We set up a conference call, and I had my first taste of what interacting with buyers would be like.

The first prospective buyers were a husband and wife who had been looking for a subscription software business, and had some background in project management. We had a good chat, and I tried to answer all of their questions honestly and thoroughly.

A good part of the conversation was around “why are you selling?” As if my wanting to sell was an indication of a problem with the business. I answered much the way I wrote about in Part 1: I was tired, busy, and overwhlemed with a new venture, but still wanted someone to take care of my customers and keep the product healthy and growing over time.

I wasn’t sure what to make of the first buyers - they sounded interested, but skeptical.

But less than a day later, my broker was back with an offer from them. I was excited to get an offer, but disappointed to learn that it was about 40% lower than the listing price. I didn’t expect to get the full listing price value, since the broker had listed it somewhat higher than the expected valuation, but this was still a pretty lowball offer.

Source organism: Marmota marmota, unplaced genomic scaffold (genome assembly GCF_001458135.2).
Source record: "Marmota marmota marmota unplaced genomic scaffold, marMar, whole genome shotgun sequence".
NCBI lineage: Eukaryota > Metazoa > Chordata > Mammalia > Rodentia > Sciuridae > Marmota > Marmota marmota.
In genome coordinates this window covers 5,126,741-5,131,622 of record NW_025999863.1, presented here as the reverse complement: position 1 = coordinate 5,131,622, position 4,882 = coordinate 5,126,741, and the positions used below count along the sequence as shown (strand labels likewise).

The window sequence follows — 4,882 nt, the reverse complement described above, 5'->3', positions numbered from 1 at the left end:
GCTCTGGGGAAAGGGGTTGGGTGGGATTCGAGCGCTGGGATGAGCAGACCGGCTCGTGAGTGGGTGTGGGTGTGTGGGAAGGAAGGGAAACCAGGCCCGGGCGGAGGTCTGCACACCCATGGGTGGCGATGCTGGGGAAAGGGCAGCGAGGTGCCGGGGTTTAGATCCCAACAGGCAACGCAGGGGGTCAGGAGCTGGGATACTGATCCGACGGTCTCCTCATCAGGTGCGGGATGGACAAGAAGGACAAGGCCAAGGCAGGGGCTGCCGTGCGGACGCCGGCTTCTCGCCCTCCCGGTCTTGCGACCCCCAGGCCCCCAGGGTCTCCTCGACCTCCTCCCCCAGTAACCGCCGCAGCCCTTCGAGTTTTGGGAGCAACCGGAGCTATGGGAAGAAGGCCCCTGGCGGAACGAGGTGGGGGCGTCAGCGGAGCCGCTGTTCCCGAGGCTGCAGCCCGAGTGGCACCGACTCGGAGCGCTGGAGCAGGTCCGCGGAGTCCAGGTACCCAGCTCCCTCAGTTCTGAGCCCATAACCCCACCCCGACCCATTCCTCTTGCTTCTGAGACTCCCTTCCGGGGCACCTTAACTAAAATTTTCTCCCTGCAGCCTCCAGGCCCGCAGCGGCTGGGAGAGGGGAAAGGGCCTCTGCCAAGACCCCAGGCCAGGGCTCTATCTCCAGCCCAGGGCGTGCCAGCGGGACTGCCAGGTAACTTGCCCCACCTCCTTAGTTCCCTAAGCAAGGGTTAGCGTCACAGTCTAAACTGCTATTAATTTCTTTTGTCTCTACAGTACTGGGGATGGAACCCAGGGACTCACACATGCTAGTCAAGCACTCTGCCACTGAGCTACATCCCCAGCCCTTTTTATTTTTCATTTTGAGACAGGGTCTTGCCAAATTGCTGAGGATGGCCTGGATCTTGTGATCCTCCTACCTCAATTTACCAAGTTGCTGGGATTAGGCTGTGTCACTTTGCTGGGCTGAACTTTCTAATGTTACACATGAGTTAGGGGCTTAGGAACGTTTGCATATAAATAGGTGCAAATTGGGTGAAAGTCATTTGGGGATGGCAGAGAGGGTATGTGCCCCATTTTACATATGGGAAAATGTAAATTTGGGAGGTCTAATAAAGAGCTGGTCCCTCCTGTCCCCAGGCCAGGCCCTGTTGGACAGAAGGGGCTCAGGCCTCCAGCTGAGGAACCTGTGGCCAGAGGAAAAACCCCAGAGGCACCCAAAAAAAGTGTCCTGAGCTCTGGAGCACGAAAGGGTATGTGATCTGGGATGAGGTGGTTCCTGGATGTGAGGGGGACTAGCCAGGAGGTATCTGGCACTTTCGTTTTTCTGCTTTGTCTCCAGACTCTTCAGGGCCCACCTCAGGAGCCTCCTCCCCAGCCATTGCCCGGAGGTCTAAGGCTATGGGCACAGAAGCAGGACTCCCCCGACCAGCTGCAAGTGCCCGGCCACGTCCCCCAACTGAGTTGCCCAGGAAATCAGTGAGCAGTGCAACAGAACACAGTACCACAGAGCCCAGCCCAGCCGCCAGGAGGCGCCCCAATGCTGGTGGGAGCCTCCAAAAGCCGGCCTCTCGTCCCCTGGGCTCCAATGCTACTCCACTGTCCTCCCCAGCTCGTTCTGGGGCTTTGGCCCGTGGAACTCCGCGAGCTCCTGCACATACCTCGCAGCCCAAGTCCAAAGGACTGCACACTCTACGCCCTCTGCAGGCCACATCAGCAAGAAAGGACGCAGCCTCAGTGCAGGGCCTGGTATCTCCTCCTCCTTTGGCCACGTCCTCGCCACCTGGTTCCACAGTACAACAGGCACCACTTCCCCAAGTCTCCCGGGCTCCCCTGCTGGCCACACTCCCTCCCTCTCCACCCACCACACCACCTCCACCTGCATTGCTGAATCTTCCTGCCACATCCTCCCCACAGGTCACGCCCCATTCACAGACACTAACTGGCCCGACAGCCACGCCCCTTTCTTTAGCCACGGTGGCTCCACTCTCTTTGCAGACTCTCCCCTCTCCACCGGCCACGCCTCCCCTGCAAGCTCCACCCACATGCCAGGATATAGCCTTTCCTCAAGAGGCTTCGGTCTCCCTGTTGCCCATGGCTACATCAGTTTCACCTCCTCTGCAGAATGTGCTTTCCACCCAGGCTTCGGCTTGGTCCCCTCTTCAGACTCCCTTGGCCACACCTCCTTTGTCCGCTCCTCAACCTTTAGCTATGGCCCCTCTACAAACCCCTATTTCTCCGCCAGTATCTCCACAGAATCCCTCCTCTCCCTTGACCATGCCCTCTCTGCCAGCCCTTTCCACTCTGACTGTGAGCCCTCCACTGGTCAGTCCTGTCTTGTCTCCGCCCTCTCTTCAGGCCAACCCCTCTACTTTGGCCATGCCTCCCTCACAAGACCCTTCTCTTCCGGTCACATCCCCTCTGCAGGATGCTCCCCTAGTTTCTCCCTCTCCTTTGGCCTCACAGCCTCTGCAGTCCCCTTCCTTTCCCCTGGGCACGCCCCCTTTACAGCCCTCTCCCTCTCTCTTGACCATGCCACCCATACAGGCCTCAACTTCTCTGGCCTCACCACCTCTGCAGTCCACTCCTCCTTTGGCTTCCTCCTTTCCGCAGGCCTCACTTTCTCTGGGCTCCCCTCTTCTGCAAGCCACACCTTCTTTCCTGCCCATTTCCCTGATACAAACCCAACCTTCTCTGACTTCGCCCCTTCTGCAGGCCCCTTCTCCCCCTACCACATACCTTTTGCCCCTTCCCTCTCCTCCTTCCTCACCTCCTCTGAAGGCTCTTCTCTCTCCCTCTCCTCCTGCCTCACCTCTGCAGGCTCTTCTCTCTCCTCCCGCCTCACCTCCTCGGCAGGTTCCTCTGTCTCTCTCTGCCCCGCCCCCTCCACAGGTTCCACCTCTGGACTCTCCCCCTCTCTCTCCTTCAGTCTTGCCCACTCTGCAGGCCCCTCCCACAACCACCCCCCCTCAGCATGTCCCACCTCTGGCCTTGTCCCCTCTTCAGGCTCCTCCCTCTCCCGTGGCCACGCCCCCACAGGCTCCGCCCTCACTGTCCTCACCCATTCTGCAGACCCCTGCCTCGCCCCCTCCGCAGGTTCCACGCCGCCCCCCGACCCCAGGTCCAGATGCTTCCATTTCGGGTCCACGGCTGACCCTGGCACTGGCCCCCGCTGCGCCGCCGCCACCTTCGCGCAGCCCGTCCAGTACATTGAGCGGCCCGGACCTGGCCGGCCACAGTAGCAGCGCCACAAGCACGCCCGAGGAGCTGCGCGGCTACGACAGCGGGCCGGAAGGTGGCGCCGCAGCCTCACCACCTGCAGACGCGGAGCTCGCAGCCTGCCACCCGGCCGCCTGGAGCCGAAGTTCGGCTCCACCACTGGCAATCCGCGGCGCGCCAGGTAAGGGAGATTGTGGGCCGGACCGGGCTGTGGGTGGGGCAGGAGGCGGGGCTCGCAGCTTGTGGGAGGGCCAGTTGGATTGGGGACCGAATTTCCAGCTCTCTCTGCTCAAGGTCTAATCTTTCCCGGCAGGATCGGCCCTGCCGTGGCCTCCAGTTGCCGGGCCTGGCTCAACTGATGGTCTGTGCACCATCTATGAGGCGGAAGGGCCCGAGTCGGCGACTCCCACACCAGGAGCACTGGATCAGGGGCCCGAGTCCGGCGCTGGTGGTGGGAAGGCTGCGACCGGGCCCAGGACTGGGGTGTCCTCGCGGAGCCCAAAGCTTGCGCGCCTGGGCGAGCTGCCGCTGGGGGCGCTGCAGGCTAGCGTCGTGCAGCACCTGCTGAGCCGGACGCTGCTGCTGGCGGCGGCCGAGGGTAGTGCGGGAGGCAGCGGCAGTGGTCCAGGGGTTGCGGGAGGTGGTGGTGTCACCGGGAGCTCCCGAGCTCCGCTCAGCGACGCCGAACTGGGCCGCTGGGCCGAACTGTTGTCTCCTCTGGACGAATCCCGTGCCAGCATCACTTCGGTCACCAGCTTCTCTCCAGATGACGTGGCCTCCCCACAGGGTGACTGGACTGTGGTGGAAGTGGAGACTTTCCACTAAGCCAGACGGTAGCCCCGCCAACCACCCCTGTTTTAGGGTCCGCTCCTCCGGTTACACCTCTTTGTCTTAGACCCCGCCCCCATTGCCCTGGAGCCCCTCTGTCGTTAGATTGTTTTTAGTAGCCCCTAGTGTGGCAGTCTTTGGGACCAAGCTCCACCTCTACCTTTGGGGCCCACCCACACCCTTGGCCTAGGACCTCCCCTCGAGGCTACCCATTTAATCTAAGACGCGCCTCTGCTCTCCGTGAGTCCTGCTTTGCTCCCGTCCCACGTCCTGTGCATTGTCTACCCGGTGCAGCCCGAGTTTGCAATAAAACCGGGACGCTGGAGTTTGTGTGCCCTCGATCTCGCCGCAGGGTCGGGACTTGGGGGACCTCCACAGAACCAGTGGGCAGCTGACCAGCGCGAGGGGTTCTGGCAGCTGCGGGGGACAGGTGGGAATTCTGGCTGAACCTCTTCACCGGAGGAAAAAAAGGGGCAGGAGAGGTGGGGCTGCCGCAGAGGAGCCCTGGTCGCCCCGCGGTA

The broker assured me that we would probably get more offers, and that we should certainly counter offer. I decided to counter with a number that was still quite a bit higher than where I wanted to end up while we waited for more buyers.

More Buyer Interest

A few days later there were more signs of buyer interest. My broker asked me to pull more numbers for a buyer from further back (4 years of history versus the 2 I had provided already).

Meanwhile the couple that had makde the initial offer weren’t interested in further negotations, which confirmed my impression that they were bargain hunting, not trying to offer fair value.

About this time I started to get nervious for the first time. What if all the buyers just wanted to offer low prices? Would I be able to sell the business for the value I thought is was worth? Or would I have to settle for a lackluster offer?

Shortly after, the broker schdeuled meeting with two more potential buyers.